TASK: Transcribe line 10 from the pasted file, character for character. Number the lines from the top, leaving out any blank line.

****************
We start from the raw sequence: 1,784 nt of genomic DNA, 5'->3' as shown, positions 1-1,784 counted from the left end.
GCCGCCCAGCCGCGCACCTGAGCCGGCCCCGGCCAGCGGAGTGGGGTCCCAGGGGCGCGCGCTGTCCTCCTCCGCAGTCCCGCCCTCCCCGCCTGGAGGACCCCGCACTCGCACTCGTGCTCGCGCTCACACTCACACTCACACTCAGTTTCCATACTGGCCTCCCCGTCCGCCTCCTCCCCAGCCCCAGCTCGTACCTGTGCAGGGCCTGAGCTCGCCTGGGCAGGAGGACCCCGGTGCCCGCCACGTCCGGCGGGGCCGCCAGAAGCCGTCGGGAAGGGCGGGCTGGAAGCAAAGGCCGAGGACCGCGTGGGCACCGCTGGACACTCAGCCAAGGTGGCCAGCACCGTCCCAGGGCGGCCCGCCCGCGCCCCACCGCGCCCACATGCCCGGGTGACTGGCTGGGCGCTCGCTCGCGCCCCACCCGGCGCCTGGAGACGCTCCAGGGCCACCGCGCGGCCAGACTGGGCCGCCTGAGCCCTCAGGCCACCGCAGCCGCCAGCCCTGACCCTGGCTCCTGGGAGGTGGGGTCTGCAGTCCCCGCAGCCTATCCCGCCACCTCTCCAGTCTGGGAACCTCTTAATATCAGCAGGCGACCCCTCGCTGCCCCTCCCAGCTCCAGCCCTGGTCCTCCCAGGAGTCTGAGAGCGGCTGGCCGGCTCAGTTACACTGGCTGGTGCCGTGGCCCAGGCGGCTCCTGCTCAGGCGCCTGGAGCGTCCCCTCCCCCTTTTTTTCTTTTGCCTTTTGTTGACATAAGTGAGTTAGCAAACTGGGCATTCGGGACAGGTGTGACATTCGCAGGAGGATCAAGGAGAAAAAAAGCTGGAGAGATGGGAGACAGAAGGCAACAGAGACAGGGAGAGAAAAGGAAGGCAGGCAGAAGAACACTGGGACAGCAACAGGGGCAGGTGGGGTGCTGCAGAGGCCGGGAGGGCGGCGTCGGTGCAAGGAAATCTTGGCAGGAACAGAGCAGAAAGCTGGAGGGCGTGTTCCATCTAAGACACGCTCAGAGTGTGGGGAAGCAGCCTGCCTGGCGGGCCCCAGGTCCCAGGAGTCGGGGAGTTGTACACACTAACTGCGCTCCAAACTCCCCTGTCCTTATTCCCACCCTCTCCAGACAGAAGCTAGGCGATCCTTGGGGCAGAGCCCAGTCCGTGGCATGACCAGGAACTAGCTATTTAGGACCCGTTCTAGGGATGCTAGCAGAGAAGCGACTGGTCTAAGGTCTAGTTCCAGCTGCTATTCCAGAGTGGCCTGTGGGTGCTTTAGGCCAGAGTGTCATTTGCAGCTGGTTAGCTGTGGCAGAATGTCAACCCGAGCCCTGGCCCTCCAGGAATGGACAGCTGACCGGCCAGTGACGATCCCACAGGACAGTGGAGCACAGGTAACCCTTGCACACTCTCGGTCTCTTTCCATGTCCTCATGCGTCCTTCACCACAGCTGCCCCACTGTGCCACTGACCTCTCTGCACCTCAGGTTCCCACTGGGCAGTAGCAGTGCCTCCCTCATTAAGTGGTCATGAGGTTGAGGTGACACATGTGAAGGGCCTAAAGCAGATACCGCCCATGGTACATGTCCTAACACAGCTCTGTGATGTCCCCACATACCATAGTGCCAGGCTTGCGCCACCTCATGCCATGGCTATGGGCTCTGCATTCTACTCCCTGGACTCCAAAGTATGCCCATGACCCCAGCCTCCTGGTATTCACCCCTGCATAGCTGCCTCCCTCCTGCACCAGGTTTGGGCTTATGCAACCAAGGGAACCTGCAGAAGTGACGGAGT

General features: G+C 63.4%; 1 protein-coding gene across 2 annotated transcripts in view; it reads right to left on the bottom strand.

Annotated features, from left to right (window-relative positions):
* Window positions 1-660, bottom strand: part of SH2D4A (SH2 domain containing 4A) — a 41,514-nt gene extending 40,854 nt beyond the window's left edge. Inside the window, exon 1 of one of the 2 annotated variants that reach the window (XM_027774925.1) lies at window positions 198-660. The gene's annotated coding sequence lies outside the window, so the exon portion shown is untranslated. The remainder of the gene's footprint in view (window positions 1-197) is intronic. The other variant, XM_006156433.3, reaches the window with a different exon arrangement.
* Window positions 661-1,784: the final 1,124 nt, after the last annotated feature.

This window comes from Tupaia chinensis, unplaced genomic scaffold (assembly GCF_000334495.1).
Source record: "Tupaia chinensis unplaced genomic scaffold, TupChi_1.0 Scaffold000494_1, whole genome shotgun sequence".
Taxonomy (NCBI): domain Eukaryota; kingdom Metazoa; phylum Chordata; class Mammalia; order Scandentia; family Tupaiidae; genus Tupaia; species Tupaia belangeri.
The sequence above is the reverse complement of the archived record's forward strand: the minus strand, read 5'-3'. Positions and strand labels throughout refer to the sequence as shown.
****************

The sequence above is the reverse complement of the archived record's forward strand: the minus strand, read 5'-3'. Positions and strand labels throughout refer to the sequence as shown.